Much of that success can be attributed to the game's open structure and limitless potential. Players can build anything they imagine, provided its outward-facing geometry is made up of simple, colorful blocks. The focus on creativity is why so many players, young and old, have been drawn to the game and continue to play years after its release. Mojang has supported the game with a steady stream of updates that have added new mechanics, creatures and materials. The game's flexibility has also made it a smash-hit in the classroom, teaching art, geology, coding and other subjects.
When Microsoft acquired Mojang almost two years ago, many wondered what it had planned for the game. A sequel? Some kind of exclusivity to Xbox, PC and Windows Phone? In fact, none of that has panned out. Minecraft is available on more than platforms than ever before, and there's been no word of a 'Minecraft 2.' Instead, we've had a HoloLens version of the game, a spin-off adventure series by Telltale Games and an acquisition of MinecraftEdu, which will soon result in a new, education-focused version of Minecraft. Soon, there will be a version just for China too.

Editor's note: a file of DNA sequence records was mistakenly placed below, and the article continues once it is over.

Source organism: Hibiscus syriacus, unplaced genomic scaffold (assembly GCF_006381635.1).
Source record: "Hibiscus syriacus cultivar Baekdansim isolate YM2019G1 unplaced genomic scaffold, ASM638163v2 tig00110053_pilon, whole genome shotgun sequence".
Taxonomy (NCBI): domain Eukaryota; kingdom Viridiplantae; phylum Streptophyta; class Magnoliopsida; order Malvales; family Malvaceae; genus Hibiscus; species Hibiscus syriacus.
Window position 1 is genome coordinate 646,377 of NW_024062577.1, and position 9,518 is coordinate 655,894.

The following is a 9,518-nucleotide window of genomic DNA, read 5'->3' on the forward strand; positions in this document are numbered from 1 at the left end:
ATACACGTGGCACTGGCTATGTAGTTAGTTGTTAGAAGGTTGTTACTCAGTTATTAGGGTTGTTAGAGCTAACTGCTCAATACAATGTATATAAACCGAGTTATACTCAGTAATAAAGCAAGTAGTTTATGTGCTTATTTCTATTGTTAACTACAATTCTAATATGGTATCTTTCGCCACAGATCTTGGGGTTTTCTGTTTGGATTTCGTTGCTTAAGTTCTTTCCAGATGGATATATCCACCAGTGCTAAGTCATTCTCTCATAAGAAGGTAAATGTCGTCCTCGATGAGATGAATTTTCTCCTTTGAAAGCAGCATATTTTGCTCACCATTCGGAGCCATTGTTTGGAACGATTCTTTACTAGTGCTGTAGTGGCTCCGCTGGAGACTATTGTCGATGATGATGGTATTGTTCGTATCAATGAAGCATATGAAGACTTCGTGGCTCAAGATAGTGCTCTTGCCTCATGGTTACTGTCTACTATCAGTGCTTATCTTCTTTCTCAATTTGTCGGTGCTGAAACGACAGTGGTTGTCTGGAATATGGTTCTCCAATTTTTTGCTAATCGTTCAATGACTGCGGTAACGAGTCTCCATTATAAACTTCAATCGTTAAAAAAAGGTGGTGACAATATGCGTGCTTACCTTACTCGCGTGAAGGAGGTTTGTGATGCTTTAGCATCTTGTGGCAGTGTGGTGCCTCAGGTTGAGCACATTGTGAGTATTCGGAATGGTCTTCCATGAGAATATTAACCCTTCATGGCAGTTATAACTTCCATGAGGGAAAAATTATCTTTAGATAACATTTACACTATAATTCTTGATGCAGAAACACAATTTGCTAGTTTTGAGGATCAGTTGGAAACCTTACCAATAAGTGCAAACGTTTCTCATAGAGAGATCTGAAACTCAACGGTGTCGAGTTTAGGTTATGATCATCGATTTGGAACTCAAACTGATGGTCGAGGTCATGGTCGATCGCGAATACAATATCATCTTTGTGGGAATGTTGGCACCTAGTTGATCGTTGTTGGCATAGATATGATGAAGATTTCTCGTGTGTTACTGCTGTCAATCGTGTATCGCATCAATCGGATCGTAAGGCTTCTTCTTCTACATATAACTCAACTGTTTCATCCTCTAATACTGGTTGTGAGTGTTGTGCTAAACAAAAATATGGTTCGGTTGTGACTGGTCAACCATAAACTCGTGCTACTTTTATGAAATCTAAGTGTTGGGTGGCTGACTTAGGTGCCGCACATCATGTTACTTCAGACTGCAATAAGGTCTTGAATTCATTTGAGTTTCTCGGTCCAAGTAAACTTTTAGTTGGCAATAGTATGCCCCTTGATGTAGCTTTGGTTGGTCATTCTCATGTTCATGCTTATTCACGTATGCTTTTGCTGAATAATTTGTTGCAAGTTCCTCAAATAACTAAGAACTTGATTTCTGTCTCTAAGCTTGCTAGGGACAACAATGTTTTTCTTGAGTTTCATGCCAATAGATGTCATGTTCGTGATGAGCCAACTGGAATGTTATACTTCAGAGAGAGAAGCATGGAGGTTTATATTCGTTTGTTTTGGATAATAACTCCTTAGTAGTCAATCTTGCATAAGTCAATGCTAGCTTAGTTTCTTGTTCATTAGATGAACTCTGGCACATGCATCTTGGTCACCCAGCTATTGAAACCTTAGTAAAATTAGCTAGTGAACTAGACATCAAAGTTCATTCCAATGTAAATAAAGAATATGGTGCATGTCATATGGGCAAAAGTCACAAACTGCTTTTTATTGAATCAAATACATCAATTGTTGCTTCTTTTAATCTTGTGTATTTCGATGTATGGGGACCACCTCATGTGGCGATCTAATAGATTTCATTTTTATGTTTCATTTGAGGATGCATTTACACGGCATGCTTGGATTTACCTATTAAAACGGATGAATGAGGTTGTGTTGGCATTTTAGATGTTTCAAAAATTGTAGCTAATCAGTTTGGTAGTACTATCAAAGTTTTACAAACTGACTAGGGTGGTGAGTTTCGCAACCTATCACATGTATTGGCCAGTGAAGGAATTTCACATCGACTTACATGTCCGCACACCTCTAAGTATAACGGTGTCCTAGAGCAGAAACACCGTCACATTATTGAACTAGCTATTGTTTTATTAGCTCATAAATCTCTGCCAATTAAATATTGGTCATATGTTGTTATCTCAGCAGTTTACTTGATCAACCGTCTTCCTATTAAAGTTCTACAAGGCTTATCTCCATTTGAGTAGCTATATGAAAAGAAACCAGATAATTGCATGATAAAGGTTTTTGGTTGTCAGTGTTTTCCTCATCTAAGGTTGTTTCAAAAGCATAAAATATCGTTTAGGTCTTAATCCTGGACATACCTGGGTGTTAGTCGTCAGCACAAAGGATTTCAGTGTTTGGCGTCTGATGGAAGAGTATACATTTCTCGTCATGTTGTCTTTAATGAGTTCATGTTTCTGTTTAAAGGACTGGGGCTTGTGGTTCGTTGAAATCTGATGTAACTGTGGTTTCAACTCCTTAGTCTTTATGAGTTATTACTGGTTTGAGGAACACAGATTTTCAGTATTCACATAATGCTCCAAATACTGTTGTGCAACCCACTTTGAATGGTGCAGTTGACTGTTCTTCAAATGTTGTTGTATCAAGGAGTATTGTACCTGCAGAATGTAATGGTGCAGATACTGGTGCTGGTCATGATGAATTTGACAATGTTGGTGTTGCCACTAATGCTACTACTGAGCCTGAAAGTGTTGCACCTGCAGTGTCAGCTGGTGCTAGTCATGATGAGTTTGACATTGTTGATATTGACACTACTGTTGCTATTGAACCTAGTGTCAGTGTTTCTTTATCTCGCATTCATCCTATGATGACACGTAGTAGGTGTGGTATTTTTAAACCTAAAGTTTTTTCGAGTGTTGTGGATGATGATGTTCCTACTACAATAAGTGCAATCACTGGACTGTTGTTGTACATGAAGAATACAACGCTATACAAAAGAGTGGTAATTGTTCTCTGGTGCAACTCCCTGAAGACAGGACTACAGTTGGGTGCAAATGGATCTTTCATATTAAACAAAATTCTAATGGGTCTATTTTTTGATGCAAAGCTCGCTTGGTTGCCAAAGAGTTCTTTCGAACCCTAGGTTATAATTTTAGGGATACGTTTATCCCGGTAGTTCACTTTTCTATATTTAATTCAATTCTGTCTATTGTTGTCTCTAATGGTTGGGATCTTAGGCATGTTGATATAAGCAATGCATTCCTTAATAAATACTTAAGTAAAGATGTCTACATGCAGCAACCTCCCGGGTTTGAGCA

Minecraft's popularity shows no sign of waning. The game's strength isn't a finite story or tremendous graphics -- because of this, it has a seemingly timeless appeal that catches new children as they grow old enough to play it. As long as that continues, Minecraft will continue to sell in extraordinary numbers.